Parat Halvorsen AS: Evolving Beyond 80 Years to Lead with Steam Boilers Since 1920

Steaming ahead

Although the steam boilers of Parat Halvorsen AS represent one of its most important business lines today, they were in fact not introduced until 1920, nearly 80 years after the business was first founded in the coastal town of Flekkefjord, Norway.

Since then though, Parat Halvorsen boilers have been in daily use in all corners of the world, and the company itself is Norway’s leading supplier of steam and heat solutions. This includes complete and customised systems to land-based industries, ships, and the offshore sector, since the first marine boiler was delivered in 1974.

Over the last two years the company has seen good growth as planned, with an increase in projects of around 20 per cent. Kim Kristensen, director of marine and offshore, elaborates on current areas of focus: “We have always been a supplier to the maritime industry, which means that we have a lot of boilers in operation globally. We have quite an extensive service department that covers most of our products in relation to spare parts and different service aspects and repairs, but since 2010 our focus has been more on the global repair and service markets. We see quite a large scope on that side, and have subsequently extended our staff and entered into some strategic partnerships with other companies around the globe. From an industry perspective, the market is relatively healthy and we are retaining our stance towards the oil and gas, and maritime sectors.”

Within the same period Parat Halvorsen has continued to develop its high and low voltage electrical boilers. As such the company has recently developed a new 950-volt (V) direct current unit together with the client, Kleven Maritime, for use onboard a new platform supply vessel, which ties into the current ambitions to reduce fuel consumption and energy usage. The advantage of Parat Halvorsen’s specialised topside boilers is not only the much smaller footprint of this system, but also its ability to utilise this as a topping-up or load balancing system for generators. “This is still one of our focus products, especially now for the ultra-deep water development for heavy crudes where there is a high demand for energy input, either as electrical power for subsea pumps or heat input for processing the crudes to the process plant,” confirms Kim.

With such a long experience in the supply of its products, Parat Halvorsen benefits from the flexibility this competence affords, and prides itself on listening to its customers and developing products according to these needs. Kim describes how the company is now pooling this expertise with that of others to its gain in the marketplace: “As of this month we have entered into a new strategic alliance with ten other companies within this region, which brings together long experience in drilling and lifting equipment, electrical and mechanical works, shipyard activities, and our own expertise in heating and pressurised systems. The strategy behind forming this group is to put us in a stronger position when approaching major suppliers on the Norwegian Continental Shelf (NCS), but also as an international player offering maintenance, repairs, modification and project support to larger operators. Having a broader footprint allows us to take on projects of a higher complexity than we could on our own. We believe t at we are great on our own – even better together.”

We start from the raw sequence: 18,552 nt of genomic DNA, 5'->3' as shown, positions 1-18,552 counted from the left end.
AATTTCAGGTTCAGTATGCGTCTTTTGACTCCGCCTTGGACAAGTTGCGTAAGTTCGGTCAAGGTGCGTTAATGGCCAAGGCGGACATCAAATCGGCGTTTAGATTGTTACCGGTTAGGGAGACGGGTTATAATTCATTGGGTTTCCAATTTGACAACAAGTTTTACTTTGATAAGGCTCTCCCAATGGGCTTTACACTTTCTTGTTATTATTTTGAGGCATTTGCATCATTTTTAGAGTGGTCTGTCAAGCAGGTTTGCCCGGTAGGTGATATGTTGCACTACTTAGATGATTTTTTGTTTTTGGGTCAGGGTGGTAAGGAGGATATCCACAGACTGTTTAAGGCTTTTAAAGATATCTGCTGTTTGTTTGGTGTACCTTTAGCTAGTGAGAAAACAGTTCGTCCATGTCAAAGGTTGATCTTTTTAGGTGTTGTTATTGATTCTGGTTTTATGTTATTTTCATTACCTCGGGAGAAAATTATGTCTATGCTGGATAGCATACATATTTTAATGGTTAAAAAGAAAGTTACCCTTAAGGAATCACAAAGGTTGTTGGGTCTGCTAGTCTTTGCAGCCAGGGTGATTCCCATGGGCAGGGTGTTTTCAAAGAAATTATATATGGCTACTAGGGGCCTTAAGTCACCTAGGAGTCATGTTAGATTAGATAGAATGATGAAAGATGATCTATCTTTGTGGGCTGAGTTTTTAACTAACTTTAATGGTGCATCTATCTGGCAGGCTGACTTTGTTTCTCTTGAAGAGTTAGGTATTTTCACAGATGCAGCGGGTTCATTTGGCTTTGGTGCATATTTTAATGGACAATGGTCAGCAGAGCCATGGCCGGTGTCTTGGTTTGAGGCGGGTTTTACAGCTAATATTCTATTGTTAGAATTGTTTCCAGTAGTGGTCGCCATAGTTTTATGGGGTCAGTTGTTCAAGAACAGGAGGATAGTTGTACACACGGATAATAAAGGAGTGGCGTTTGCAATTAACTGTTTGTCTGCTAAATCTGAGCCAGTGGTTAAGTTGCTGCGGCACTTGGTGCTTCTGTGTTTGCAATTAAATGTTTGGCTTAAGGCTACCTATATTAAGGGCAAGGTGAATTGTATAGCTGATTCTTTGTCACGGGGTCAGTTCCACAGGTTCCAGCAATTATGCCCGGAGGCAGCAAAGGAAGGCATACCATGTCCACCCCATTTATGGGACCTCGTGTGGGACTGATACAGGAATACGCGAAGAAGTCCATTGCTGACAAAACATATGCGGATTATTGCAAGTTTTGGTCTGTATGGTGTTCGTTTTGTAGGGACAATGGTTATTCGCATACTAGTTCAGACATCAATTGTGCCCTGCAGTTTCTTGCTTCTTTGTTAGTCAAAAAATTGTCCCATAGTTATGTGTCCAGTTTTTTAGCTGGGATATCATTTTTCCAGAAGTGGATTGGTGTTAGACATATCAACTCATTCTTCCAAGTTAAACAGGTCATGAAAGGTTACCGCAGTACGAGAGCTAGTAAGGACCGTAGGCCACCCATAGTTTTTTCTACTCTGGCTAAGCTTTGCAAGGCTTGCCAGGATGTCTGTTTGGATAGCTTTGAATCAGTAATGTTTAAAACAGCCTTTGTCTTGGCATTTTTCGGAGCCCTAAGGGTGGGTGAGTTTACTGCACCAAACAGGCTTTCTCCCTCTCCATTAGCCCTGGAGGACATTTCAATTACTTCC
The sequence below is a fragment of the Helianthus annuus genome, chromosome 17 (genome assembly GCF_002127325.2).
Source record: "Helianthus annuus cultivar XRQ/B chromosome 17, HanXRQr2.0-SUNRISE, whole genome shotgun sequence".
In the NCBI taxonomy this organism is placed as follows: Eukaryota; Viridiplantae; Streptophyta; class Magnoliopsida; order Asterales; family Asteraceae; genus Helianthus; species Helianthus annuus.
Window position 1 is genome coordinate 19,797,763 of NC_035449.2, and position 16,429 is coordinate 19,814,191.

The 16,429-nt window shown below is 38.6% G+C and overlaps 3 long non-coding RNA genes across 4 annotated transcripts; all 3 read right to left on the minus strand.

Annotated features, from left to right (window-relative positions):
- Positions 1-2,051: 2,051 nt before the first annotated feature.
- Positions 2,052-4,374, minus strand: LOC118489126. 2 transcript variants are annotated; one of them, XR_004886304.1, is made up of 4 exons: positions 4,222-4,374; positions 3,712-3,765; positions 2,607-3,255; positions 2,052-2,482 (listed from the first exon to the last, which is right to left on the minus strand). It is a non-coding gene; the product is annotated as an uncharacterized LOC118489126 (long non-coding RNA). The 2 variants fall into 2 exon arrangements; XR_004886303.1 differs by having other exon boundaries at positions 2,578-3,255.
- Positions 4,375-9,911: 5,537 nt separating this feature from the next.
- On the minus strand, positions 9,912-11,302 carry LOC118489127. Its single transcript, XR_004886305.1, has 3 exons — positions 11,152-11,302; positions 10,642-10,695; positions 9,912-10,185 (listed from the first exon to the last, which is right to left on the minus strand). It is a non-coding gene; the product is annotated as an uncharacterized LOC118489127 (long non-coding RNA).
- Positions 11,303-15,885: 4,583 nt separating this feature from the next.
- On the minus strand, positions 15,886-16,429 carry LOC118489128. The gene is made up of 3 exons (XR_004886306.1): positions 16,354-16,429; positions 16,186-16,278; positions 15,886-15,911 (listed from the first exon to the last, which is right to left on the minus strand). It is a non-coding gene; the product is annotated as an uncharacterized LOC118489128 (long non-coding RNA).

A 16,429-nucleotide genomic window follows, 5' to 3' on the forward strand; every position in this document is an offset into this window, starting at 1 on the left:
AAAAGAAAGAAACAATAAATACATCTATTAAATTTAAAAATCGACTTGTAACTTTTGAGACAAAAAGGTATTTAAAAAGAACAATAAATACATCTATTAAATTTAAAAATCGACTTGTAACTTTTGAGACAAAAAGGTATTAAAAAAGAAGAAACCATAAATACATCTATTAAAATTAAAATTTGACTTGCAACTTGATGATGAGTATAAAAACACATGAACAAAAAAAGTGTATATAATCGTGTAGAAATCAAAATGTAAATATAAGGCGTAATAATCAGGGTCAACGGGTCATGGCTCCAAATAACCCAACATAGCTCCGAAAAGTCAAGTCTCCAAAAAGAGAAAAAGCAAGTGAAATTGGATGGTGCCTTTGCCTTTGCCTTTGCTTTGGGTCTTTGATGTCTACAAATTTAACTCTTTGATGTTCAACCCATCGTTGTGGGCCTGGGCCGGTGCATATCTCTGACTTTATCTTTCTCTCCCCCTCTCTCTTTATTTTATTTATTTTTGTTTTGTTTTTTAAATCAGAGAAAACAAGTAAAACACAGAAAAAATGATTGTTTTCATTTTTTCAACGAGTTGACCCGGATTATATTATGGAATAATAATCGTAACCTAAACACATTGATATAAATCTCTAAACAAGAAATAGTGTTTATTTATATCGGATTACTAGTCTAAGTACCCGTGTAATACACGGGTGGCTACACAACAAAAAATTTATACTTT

Although based in Norway and well established on the NCS, Parat Halvorsen acts on a global basis, and as such is aware of the growth surrounding certain areas such as Brazil and Singapore. The company is therefore currently evaluating the prospects of these markets with an eye to potentially establishing itself more strongly within these areas in the future. “In fact we even see both of these markets as being linked, as a lot of the FPSOs and rigs being used in Brazil are still being built in Singapore,” notes Kim. “In order for us to enter these markets we require sufficient resources in global engineering and low-cost fabrication. Therefore Singapore is an attractive market where we believe we can be a good partner, although as a Norwegian company we face challenges in local supply. In order to overcome this we are committed to setting up partnerships locally in some of these main markets. Alongside this we already have established an office in Busan, Korea, which is another very important market for the oil and gas industry.”

Bringing together these different facets it is apparent that Parat Halvorsen’s strategy for the coming years is based in a number of areas. One of these is the continued growth on the service side, carrying out more repair jobs and retrofits on some of the company’s products that have been in the market for a long time. However, Parat Halvorsen also has the capacity to carry out repairs on almost any other type of marine boiler, which provides it with further possibilities. This will be supported by an extended network of agents or representatives internationally, as well as hopefully some local offices in targeted areas.

“On the products side, we intend to bring more of the process into our remit, either through partnerships or our own product development,” reveals Kim. “We know that electrical systems are going to become more important so we are developing new small compact units for retrofits on existing steam boilers. We also want to introduce electrical units for either connection to on-shore power, or to utilise surplus energy from generator sets whilst on anchor or in port for different types of processes. The conversion of electrical power to steam or heat is very important to achieving this, as it requires very little installation space and the conversion process is close to 100 per cent efficient.”

Parat Halvorsen AS
Products: Steam and heat solutions